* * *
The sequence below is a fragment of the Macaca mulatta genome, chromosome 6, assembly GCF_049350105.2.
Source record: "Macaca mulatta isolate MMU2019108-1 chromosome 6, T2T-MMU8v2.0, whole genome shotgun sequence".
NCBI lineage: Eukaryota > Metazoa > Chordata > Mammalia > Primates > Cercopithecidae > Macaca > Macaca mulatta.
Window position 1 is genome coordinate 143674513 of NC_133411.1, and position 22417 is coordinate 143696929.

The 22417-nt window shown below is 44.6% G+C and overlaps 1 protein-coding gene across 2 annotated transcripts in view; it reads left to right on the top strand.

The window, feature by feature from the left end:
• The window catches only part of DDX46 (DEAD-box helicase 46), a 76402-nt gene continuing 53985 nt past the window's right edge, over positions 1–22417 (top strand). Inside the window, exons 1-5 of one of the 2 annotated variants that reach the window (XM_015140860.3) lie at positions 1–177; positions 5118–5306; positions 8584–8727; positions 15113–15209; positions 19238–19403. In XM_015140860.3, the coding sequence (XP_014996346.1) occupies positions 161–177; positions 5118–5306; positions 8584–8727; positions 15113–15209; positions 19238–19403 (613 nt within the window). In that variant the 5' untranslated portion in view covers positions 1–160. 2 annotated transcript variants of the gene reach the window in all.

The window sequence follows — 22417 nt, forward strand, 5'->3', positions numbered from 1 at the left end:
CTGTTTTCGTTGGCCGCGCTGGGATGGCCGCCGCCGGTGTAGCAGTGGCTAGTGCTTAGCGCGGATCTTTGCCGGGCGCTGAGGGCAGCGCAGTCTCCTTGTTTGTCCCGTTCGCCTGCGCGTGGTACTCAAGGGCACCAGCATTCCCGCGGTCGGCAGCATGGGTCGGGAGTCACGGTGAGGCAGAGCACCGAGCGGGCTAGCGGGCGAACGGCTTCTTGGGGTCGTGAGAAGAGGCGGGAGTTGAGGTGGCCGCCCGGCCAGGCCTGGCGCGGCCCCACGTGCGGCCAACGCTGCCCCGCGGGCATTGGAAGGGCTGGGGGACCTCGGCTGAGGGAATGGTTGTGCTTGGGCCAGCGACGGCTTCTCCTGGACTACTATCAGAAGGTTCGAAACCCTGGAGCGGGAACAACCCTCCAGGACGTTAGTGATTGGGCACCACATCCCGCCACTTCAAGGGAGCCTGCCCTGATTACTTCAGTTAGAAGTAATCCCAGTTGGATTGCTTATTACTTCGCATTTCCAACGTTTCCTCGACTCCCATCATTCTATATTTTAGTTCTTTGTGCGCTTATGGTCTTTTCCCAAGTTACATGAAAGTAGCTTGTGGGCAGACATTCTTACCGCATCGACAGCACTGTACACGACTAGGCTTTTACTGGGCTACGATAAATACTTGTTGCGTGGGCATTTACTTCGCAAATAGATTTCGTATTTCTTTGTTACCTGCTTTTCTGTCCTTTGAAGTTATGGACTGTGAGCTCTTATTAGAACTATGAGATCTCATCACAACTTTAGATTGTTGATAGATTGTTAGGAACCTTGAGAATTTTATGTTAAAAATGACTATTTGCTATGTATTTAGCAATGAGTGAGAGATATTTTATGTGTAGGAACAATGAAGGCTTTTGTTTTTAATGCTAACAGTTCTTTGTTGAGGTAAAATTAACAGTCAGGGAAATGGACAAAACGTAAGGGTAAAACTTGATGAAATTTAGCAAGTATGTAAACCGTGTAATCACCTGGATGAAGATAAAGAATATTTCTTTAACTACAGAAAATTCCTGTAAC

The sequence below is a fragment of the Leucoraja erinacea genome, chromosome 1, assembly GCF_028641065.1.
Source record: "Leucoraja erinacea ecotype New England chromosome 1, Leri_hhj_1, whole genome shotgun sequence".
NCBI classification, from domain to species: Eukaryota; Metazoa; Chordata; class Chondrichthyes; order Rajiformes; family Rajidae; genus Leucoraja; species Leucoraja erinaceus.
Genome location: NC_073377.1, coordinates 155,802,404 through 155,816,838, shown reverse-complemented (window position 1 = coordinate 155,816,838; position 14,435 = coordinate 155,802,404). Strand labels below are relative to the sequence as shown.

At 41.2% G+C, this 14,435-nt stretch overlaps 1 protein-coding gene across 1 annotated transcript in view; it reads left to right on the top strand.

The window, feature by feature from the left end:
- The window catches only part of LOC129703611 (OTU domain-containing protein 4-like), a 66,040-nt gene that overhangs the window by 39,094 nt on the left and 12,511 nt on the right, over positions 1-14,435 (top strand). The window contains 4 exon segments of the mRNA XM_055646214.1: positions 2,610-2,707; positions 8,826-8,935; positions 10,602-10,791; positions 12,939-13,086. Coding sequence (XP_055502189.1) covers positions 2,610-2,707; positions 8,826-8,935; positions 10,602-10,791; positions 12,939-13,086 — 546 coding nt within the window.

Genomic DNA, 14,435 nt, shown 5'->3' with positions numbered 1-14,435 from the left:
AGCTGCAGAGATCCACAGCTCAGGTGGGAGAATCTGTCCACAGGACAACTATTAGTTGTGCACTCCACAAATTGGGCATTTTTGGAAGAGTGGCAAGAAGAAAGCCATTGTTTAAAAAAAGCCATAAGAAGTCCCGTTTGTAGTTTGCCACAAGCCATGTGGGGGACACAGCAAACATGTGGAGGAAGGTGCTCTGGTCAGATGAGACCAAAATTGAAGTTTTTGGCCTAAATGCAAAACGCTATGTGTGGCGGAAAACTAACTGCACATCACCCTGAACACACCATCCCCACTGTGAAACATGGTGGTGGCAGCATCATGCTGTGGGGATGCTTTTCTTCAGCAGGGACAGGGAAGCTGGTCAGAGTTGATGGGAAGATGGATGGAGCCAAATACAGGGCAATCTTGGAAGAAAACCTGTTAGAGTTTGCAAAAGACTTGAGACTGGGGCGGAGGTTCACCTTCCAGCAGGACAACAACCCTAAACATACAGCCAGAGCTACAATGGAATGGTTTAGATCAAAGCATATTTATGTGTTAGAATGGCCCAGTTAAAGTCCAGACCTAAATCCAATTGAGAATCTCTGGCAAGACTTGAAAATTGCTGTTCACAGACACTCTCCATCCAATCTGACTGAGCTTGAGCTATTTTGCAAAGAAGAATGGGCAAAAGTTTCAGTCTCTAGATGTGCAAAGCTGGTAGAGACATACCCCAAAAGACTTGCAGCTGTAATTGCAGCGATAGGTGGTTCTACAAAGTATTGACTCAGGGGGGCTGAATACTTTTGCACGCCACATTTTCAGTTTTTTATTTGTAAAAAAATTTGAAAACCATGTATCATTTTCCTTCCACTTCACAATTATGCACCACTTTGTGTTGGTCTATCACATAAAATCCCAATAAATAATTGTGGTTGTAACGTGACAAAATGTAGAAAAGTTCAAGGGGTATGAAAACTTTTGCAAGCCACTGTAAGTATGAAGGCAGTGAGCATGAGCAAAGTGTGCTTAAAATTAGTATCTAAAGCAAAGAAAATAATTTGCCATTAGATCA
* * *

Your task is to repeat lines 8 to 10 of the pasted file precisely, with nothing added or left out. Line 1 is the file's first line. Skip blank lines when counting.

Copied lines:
The window sequence follows — 22417 nt, forward strand, 5'->3', positions numbered from 1 at the left end:
CTGTTTTCGTTGGCCGCGCTGGGATGGCCGCCGCCGGTGTAGCAGTGGCTAGTGCTTAGCGCGGATCTTTGCCGGGCGCTGAGGGCAGCGCAGTCTCCTTGTTTGTCCCGTTCGCCTGCGCGTGGTACTCAAGGGCACCAGCATTCCCGCGGTCGGCAGCATGGGTCGGGAGTCACGGTGAGGCAGAGCACCGAGCGGGCTAGCGGGCGAACGGCTTCTTGGGGTCGTGAGAAGAGGCGGGAGTTGAGGTGGCCGCCCGGCCAGGCCTGGCGCGGCCCCACGTGCGGCCAACGCTGCCCCGCGGGCATTGGAAGGGCTGGGGGACCTCGGCTGAGGGAATGGTTGTGCTTGGGCCAGCGACGGCTTCTCCTGGACTACTATCAGAAGGTTCGAAACCCTGGAGCGGGAACAACCCTCCAGGACGTTAGTGATTGGGCACCACATCCCGCCACTTCAAGGGAGCCTGCCCTGATTACTTCAGTTAGAAGTAATCCCAGTTGGATTGCTTATTACTTCGCATTTCCAACGTTTCCTCGACTCCCATCATTCTATATTTTAGTTCTTTGTGCGCTTATGGTCTTTTCCCAAGTTACATGAAAGTAGCTTGTGGGCAGACATTCTTACCGCATCGACAGCACTGTACACGACTAGGCTTTTACTGGGCTACGATAAATACTTGTTGCGTGGGCATTTACTTCGCAAATAGATTTCGTATTTCTTTGTTACCTGCTTTTCTGTCCTTTGAAGTTATGGACTGTGAGCTCTTATTAGAACTATGAGATCTCATCACAACTTTAGATTGTTGATAGATTGTTAGGAACCTTGAGAATTTTATGTTAAAAATGACTATTTGCTATGTATTTAGCAATGAGTGAGAGATATTTTATGTGTAGGAACAATGAAGGCTTTTGTTTTTAATGCTAACAGTTCTTTGTTGAGGTAAAATTAACAGTCAGGGAAATGGACAAAACGTAAGGGTAAAACTTGATGAAATTTAGCAAGTATGTAAACCGTGTAATCACCTGGATGAAGATAAAGAATATTTCTTTAACTACAGAAAATTCCTGTAAC

The sequence below is a fragment of the Leucoraja erinacea genome, chromosome 1, assembly GCF_028641065.1.